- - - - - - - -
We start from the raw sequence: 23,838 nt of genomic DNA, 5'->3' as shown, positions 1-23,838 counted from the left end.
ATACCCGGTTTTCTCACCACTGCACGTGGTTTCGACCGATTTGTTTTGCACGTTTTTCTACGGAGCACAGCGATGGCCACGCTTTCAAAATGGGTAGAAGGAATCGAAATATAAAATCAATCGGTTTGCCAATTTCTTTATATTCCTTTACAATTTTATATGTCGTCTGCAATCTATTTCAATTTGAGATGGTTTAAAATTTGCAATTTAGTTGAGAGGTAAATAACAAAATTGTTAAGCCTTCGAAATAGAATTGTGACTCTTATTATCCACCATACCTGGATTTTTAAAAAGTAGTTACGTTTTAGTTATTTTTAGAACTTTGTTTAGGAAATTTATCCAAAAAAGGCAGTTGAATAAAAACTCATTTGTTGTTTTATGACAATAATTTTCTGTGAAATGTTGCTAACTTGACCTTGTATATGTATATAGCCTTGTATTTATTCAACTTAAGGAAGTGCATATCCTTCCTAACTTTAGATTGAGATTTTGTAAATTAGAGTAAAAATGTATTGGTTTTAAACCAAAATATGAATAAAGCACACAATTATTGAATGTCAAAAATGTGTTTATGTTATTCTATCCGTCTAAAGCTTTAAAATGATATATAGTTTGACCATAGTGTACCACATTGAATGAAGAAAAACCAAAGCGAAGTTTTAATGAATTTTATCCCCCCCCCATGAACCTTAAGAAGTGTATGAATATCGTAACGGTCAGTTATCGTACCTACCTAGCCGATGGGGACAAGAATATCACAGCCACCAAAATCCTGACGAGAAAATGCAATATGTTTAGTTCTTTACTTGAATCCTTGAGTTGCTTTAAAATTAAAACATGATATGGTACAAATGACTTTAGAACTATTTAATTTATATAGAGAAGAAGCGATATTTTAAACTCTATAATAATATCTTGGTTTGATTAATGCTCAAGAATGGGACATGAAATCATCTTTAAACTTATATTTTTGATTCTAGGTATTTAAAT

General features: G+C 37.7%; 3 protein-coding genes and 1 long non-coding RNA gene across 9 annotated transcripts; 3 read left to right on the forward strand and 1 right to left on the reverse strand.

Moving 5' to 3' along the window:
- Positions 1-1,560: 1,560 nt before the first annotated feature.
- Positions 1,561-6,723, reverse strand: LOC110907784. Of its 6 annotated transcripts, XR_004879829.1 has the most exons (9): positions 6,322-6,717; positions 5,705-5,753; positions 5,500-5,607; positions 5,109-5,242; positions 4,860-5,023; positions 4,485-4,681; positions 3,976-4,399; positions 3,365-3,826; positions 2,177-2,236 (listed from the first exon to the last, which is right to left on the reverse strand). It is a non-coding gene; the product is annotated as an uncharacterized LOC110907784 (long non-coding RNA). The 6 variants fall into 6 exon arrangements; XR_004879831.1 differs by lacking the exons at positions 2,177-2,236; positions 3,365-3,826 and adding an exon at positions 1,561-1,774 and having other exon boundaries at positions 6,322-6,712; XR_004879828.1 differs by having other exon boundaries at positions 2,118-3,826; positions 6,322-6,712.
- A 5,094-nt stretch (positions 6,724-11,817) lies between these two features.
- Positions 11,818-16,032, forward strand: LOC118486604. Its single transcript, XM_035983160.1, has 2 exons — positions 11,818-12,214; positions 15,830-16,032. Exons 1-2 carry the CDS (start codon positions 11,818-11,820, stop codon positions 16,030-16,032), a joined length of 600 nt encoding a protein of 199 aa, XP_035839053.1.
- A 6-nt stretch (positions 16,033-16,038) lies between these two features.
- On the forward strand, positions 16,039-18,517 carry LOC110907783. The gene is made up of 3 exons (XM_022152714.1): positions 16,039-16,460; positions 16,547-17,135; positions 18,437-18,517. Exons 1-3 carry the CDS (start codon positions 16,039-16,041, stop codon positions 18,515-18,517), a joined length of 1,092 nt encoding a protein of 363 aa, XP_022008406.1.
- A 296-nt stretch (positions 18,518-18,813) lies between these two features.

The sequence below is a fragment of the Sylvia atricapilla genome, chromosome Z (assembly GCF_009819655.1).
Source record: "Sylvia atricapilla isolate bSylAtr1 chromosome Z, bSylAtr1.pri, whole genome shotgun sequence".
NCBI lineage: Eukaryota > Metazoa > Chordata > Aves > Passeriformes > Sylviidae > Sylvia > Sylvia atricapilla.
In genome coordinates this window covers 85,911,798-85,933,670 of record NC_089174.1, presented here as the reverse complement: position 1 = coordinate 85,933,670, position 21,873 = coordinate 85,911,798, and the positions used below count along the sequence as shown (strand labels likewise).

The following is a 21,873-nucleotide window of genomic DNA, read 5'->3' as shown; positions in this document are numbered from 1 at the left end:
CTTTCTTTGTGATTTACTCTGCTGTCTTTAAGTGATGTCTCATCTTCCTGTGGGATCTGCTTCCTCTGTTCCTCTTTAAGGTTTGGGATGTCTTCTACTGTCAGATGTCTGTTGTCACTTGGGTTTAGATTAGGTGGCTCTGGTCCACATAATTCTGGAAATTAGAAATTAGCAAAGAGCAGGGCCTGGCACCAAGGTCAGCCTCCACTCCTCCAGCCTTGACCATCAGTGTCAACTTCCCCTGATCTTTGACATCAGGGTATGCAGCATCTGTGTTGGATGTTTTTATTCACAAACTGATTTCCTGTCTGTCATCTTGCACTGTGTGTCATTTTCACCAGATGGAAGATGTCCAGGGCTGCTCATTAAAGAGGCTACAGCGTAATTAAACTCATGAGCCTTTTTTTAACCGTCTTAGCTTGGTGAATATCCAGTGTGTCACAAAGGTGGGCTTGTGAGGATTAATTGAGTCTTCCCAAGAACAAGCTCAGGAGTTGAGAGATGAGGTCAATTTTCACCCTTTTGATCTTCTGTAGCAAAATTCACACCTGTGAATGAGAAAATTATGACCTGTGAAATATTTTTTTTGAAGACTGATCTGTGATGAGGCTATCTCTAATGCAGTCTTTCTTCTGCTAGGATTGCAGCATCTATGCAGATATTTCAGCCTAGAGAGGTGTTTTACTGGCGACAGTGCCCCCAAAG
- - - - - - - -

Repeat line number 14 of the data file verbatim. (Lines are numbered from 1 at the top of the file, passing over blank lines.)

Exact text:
NCBI lineage: Eukaryota > Metazoa > Chordata > Aves > Passeriformes > Sylviidae > Sylvia > Sylvia atricapilla.